Have I not hurt enough? ~ A poem

Has the earth decided 

That because I have roots

I may be whipped by the wind 

Until all of my leaves are torn away?

Have I not hurt enough?



Has the sky decided

That the dark, icy grip of the night

Is merely a payment I owe

For the beautiful, but distant stars?

Have I not hurt enough?



Has the universe decided

That since I am a speck in the galaxy 

To never allow me to forget 

That I am small and insignificant?

Have I not hurt enough?



Has it been decided 

That the suffering forced upon us

By forces over which we hold no power

Is no more than a part of Life?

Have we not hurt enough?


8/23

A. C. Mortale 

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Lost Love ~ A Poem

You called me your greatest treasure

And then played me to your tune,

Just an instrument for your pleasure 

You, the earth, and I, the moon;

In retrospect, I was innocent, naive

Being yours was my obsession,

Eager to be loved, so quick to believe,

That I was more than a possession;

Now your touch when our hands join

That once made me feel cherished, 

Feels like greedy hands on a coin

Once craved, now a passion perished;

Our actions seemed like rehearsals

For a future love, not yet true,

I’m sorry, but I tire of running circles

Around the words “I love you.”

Your presence, or rather lack thereof, 

Shall no doubt linger on my mind,

But lonely is not cured by love 

Once love is left behind.

A. C. Mortale

If “I love you” falls from his lips (A Poem)

If “I love you” falls from his lips

Like stray sparks from a dying flame

And his eyes reflect like empty glass

His whisper, an echo of your name—

Step back, my dear. Step back.

Even the brightest, most passionate fire

Crumbles the world to ash and dust

These embers are quick to light and blaze 

Desire is not love, and neither is lust.


A.C. Mortale

An Eternal Burden ~ poem

Unwelcome crow has come to perch,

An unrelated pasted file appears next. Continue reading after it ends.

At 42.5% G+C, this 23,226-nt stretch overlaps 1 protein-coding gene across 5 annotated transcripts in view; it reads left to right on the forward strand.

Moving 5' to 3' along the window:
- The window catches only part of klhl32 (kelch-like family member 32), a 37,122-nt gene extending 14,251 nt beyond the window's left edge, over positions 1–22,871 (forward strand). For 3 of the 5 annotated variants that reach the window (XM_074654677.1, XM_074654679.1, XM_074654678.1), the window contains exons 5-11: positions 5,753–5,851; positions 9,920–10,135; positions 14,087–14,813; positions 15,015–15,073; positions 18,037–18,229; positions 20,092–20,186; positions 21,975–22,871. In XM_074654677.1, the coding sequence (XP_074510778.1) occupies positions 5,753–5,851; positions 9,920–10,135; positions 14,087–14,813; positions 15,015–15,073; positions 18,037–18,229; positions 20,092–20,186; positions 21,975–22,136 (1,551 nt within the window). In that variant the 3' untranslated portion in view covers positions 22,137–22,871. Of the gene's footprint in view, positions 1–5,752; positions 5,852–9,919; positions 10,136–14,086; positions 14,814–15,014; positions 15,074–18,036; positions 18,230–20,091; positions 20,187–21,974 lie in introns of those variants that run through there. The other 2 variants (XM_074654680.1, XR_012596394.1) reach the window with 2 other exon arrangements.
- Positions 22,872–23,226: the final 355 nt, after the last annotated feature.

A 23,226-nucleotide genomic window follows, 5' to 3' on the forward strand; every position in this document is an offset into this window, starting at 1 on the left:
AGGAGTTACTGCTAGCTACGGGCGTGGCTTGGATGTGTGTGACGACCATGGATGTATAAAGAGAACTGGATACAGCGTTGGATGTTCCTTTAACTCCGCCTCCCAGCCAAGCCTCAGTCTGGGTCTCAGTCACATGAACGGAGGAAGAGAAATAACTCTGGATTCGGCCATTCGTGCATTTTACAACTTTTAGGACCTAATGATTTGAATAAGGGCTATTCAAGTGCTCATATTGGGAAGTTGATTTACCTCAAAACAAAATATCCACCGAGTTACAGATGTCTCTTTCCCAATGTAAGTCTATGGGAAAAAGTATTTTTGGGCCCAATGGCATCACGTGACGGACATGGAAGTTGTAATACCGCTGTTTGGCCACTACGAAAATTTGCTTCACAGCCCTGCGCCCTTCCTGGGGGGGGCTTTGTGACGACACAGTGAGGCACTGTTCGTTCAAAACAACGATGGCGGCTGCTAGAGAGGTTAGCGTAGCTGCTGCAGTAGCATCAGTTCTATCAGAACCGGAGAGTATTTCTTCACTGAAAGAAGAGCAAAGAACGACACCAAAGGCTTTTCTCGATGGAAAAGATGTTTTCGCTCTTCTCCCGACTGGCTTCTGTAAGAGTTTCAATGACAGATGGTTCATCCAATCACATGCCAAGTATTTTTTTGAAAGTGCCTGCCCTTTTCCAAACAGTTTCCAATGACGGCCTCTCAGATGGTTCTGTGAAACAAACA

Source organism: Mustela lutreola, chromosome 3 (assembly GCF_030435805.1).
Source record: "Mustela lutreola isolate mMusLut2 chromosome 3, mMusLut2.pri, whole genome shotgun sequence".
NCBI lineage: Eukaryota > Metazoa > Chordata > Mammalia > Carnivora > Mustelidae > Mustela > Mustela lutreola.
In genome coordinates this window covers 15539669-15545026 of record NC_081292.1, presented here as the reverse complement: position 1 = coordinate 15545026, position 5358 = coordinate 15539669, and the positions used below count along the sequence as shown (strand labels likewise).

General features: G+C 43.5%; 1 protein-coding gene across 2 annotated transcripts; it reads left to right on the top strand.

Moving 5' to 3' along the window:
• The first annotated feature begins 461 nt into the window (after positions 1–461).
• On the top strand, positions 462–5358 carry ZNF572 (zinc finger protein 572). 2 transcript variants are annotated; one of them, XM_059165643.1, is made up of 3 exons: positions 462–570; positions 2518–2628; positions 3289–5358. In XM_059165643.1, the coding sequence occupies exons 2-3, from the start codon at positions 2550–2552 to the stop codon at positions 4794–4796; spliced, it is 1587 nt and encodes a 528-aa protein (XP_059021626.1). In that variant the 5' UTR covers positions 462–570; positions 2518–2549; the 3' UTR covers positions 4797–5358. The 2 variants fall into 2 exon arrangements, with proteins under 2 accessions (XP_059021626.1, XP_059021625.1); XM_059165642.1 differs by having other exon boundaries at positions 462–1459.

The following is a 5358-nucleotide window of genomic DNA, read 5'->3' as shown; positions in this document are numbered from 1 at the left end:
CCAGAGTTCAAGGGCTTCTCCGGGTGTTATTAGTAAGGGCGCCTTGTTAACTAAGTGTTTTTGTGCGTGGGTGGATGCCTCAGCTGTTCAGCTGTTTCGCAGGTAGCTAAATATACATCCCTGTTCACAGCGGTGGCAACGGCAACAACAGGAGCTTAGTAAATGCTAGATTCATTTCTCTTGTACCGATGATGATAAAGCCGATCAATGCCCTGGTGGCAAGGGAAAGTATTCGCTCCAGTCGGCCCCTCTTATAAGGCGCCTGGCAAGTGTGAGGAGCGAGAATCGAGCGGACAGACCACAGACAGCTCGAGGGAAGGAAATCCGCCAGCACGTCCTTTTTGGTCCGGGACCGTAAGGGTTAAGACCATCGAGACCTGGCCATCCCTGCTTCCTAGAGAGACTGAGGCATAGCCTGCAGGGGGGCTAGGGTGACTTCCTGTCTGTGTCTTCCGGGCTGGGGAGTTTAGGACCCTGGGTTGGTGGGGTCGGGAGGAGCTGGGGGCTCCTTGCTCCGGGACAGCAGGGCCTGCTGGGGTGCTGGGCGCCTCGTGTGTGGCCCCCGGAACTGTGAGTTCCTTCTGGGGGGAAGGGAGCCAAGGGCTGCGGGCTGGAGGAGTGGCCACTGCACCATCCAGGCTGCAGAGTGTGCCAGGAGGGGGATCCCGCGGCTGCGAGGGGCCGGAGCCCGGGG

Upon a weak and dainty shoulder;

Its weight a hindrance, its caws chaotic

Sounding in the ears of its beholder;

 

Casting shadows while its beady eyes

Fixate on trembling hands and knees,

Always near, in relentless pursuit,

When the frightened mortal flees;

 

Its presence is an untimely promise

Of an end to life, one’s final breath,

However, dying is quite irrelevant

Far worse things come after death;

 

No shoulder left weightless, none bare—

Defeat has turned crow into companion,

Once great, people stood on mountains

But now they plunge into the canyon;

 

Crows, how lovely, take one or more!

Your worth, its presence can determine,

Without absolution, ignorance is futile

For eternal is a Sinner’s Burden.

 

A.C. Mortale

 

 

 

Expectations Among the Stars

The world is spinning.

I’m motionless.

I’m caught in a rift in time, watching in excruciating silence as people pass by, and I’m blocking them out, all of them.

It’s like I’m drowning, sinking deeper and deeper while a flurry of boats above me spread over the surface, masking the struggle of my submersion.

It’s like I’m holding a tall pile of papers, incapable of seeing around it as I climb uphill, afraid to lose a single important document because they contain my identity. But each step is worse than the last, and gradually, the wind pushes me back, sweeping away the precious papers.

Nobody else feels it. I’m just the quiet one, standing in the crowd with my hands shaking, because when I’m around people, I get chills. The cold seeps into my bones, and I’m losing control. I’m losing the part of me I feel I have when I’m alone. I’m losing myself.

In this world, I am a number—casually dismissed by wary eyes that scan over the lists of thousands. And yet, how can a number be weighed down by such heavy expectations?

“The top. Aim for nothing less.” These words resound in my soul, its echoes an endless reminder of the world I am to be pushed into, but with it, exists a fear. Assuming that I meet this expectation, what then? Perhaps, once I reach the top I will be tempted to look down and realize how close I really am to the ground. Perhaps the view of the mountain from ground level was more beautiful than the view of the world from the peak.

More frightening still is the idea that, at that peak, I will not be satisfied. The incessant voices of expectation urge me to be better than others, but the true competitors are not those who walk this path with me. We can race each other to the top, but success lies amongst the stars.

Yes, I am a number. Just one in more than seven billion people. Dismiss me with your eyes and mind. Expect of me the greatest. I will not fail to meet your expectations. Just know that when I have reached the top, free from the restraints of expectation, I shall be inclined to reach the stars.

Then, I will be one among hundreds of billions, and those blank eyes with which I was once so casually dismissed shall sparkle with admiration when they look up at the starry sky.

A.C. Mortale